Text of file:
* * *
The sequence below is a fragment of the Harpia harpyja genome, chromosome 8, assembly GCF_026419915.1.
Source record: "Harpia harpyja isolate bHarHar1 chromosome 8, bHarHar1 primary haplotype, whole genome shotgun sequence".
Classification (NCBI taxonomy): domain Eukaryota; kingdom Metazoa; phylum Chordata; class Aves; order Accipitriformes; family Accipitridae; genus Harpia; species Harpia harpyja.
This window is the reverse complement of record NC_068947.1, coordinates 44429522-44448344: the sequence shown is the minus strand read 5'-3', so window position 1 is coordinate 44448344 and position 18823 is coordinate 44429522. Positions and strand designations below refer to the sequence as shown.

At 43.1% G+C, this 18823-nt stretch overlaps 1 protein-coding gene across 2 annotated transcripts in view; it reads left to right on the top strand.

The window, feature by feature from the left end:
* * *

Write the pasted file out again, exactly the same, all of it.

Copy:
The sequence below is a fragment of the Harpia harpyja genome, chromosome 8, assembly GCF_026419915.1.
Source record: "Harpia harpyja isolate bHarHar1 chromosome 8, bHarHar1 primary haplotype, whole genome shotgun sequence".
Classification (NCBI taxonomy): domain Eukaryota; kingdom Metazoa; phylum Chordata; class Aves; order Accipitriformes; family Accipitridae; genus Harpia; species Harpia harpyja.
This window is the reverse complement of record NC_068947.1, coordinates 44429522-44448344: the sequence shown is the minus strand read 5'-3', so window position 1 is coordinate 44448344 and position 18823 is coordinate 44429522. Positions and strand designations below refer to the sequence as shown.

At 43.1% G+C, this 18823-nt stretch overlaps 1 protein-coding gene across 2 annotated transcripts in view; it reads left to right on the top strand.

The window, feature by feature from the left end: